This rocket-ship shaped glass skyscraper made its mark on the City of London skyline in the early Noughties after plans to build a much taller building on the site were shelved.

The award-winning building stands on the site of what was the late Victorian-era Baltic Exchange which was extensively damaged by an IRA bomb which went off in the neighbouring street, St Mary Axe (for more on the origins of the street name, see our earlier post here), in 1992.

It was initially proposed that a 92 storey building, to be known as Millennium Tower, be built on the site – it would have been the tallest building in Europe. But the plan was shelved after both Heathrow and London City Airports objected to the interference it would have on flight paths while others pointed to the rather dramatic impact it would have on the City skyline.

The site was subsequently sold to reinsurance giant Swiss Re who then commissioned Sir Norman Foster (Foster + Partners) to design a building for its UK headquarters. The resulting 41 storey, 180 metre (591 foot) tall skyscraper – which features some 24,000 square metres of glass and was said to be the first environmentally sustainable skyscraper in London – was eventually completed in late 2003 and opened in 2004.

The glass dome which sits at the top of the building offers panoramic, 360 degree views of the surrounds and is said to be a reference to the glass dome that once sat over part of the ground floor of the Baltic Exchange.

Interestingly, the nickname for the building, The Gherkin, is actually an abbreviated form of a name first coined by some design critics  who described the building as an “erotic gherkin”, according to The Guardian. Some wags have also used the nickname ‘Towering Innuendo’ for the property.

PICTURES: Top – Samuel Zeller/Unsplash; Right – David Adams.

 

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The-Leadenhall-Building• Open House London is finally here with some 800 buildings across the city – some of them rarely accessible to the public – open for free this weekend, from grand historical institutions and modern skyscrapers through to ‘green’ schools, engineering projects, parks and gardens, and private homes. The weekend – which is being run this year under the theme of ‘revealing’ – also includes a programme of walks, engineering and landscape tours, cycle rides, a bus tour, childrens’ activities and expert talks as well as a moonlit ‘culture crawl’ through London on Friday night and into Saturday morning (a fundraiser for Maggie’s Centres). Among the buildings opening their doors in the festival – created by London-based architecture organisation Open-City – are the ever popular 30 St Mary Axe (aka ‘The Gherkin’), the Foreign and India Office in Whitehall, the Bank of England, Portcullis House and City Hall along with everything from The Leadenhall Building (aka ‘The Cheesegrater’ – pictured), and Temple Church in the City to the Admiral’s House in Greenwich, the Dutch Embassy in Kensington and the steam coaster, the SS Robin, in Tower Hamlets. As mentioned in a previous week, some visits required pre-booking so make sure you check the programme before heading out. For a full copy of the programme of events, see www.londonopenhouse.org. PICTURE: © R Bryant.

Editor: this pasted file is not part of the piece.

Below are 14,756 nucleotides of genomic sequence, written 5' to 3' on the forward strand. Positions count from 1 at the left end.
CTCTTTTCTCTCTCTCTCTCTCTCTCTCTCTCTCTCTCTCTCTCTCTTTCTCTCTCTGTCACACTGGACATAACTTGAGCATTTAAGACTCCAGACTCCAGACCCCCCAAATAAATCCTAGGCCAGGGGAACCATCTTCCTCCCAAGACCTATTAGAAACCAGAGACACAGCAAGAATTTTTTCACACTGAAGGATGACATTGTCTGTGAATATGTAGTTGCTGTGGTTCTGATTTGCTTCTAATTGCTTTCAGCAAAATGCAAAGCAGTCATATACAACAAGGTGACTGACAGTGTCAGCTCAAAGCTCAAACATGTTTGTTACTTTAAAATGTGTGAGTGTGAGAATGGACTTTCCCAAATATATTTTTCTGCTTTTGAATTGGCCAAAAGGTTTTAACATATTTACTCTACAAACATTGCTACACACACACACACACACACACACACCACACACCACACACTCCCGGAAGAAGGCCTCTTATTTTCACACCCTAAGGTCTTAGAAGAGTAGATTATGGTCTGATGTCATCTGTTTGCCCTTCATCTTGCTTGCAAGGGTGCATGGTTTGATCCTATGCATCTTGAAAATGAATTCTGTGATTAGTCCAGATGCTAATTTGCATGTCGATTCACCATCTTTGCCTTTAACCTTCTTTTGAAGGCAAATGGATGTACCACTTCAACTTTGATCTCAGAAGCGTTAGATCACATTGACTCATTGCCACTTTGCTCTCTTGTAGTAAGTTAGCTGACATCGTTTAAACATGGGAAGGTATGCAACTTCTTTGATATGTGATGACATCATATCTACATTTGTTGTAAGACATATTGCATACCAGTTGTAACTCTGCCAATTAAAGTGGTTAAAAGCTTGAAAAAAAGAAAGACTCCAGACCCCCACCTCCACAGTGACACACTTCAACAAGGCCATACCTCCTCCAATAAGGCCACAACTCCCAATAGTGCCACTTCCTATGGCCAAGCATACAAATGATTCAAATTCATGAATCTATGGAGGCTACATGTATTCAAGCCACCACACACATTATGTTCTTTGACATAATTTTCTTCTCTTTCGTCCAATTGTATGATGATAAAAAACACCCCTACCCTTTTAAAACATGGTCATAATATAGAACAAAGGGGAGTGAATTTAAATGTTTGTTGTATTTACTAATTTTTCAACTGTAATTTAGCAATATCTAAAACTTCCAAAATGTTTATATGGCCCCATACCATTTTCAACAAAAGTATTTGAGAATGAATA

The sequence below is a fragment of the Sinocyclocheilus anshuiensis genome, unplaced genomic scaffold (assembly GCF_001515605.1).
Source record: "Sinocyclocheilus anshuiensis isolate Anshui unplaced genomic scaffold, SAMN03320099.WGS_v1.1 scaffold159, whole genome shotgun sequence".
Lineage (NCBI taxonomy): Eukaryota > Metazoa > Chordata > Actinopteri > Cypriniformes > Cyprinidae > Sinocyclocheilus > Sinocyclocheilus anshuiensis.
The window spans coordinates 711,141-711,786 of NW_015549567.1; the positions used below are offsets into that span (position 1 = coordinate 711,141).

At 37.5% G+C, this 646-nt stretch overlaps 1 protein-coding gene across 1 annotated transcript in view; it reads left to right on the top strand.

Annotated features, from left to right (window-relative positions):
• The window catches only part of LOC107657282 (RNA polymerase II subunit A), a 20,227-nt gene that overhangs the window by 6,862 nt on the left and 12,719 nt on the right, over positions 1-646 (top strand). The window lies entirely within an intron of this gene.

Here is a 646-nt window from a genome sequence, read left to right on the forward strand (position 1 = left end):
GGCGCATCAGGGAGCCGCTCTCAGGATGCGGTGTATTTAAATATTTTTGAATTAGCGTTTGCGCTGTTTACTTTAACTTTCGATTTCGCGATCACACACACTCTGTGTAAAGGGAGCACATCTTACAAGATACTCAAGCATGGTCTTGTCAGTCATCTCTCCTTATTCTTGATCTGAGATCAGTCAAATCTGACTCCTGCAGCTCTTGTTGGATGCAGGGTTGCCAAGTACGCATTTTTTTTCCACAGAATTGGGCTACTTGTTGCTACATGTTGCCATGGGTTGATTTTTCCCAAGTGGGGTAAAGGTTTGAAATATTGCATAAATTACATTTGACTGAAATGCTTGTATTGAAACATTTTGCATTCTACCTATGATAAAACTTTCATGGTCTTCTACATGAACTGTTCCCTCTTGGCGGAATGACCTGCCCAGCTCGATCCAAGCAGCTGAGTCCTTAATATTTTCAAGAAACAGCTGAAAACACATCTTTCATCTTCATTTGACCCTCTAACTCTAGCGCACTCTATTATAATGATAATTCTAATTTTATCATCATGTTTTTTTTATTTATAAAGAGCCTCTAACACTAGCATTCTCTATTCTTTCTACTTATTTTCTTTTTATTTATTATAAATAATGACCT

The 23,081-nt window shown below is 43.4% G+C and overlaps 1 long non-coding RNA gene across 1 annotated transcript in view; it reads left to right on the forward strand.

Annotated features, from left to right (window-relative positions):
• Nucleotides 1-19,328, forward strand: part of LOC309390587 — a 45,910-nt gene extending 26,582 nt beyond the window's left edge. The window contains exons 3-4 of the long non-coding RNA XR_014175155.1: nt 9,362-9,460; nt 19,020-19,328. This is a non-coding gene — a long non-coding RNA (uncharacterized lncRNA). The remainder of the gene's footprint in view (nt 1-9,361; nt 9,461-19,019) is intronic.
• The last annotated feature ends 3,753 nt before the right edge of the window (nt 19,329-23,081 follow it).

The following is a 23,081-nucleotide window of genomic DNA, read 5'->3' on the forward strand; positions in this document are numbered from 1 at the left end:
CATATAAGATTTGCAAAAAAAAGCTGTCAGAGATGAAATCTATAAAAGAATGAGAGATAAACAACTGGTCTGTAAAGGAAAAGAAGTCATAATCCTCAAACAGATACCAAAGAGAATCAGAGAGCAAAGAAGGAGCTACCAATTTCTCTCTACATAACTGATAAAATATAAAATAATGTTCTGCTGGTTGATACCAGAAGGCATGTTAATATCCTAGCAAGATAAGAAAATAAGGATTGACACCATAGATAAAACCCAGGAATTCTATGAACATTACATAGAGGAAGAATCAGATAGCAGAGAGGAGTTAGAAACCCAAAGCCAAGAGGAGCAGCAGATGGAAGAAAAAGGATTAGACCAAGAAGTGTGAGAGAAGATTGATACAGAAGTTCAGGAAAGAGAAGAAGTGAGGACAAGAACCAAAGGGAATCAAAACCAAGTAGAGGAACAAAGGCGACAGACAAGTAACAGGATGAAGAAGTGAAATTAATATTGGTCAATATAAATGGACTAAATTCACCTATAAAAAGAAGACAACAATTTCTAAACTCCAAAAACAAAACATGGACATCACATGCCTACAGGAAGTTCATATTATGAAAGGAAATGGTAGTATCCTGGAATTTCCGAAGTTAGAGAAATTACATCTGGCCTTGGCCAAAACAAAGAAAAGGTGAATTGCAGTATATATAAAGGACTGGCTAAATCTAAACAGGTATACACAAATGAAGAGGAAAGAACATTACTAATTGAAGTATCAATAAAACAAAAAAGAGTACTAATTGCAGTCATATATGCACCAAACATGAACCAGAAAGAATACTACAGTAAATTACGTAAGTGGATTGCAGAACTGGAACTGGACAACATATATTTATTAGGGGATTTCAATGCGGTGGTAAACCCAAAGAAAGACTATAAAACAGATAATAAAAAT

A major new exhibition focusing on China during the “pivotal” 50 years of Ming Dynasty rule between 1400-1450 opens at the British Museum in Bloomsbury today. Ming: 50 years that changed China features some of the finest objects ever made in China – loaned from institutions in China and elsewhere – as it explores some of the “great social and cultural changes” that saw Beijing established as the capital and the building of the Forbidden City. It includes objects from the imperial courts along with finds from three regional “princely tombs”. Four emperors ruled during the period and the display will feature the sword of Yongle Emperor, “the warrior”, the handwriting of the Hongxi emperor, “the bureaucrat”, the paintings of the Xuande emperor, “the aesthete”, and portraits of the regents who ruled while the Zhengtong emperor was a boy. The exhibition runs until 4th January. Admission charge applies. For more, see www.britishmuseum.org.

The work of 19th century artist John Constable and its debt to 17th century masters is the focus of a new exhibition opening at the V&A on Saturday. Constable: The Making of a Master – which features more than 150 works including celebrated pieces by Constable like The Hay Wain (1821), The Cornfield (1826) and Salisbury Cathedral from the Meadows (1831) as well as oil sketches, drawings, watercolours and engravings – will juxtapose his works with those of 17th century landscape masters like Ruisdael, Rubens and Claude. Among those of their works on display will be Rubens’ Moonlight Landscape (1635-1640) and Ruisdael’s Windmills near Haarlem (c.1650-62). The exhibition runs until 11th January. Admission charge applies. For more, see www.vam.ac.uk/constable.

And don’t forget, Totally Thames continues to run throughout this month which an extensive programme of river-related events. Those on during the coming week include Londonist Afloat: Terrific Tales of the Thames, a series of discussion sessions on aspects of the River Thames being held aboard the HMS President and London’s River – The City’s Ebb and Flow, a guided walk along the river (held on every Saturday and Monday during September), and Hospital and Troop Ships – Transporting the walking and wounded in the First World War, an exhibition held aboard the HQS Wellington (open Sundays and Mondays in September). For the full programme of events, see www.totallythames.org.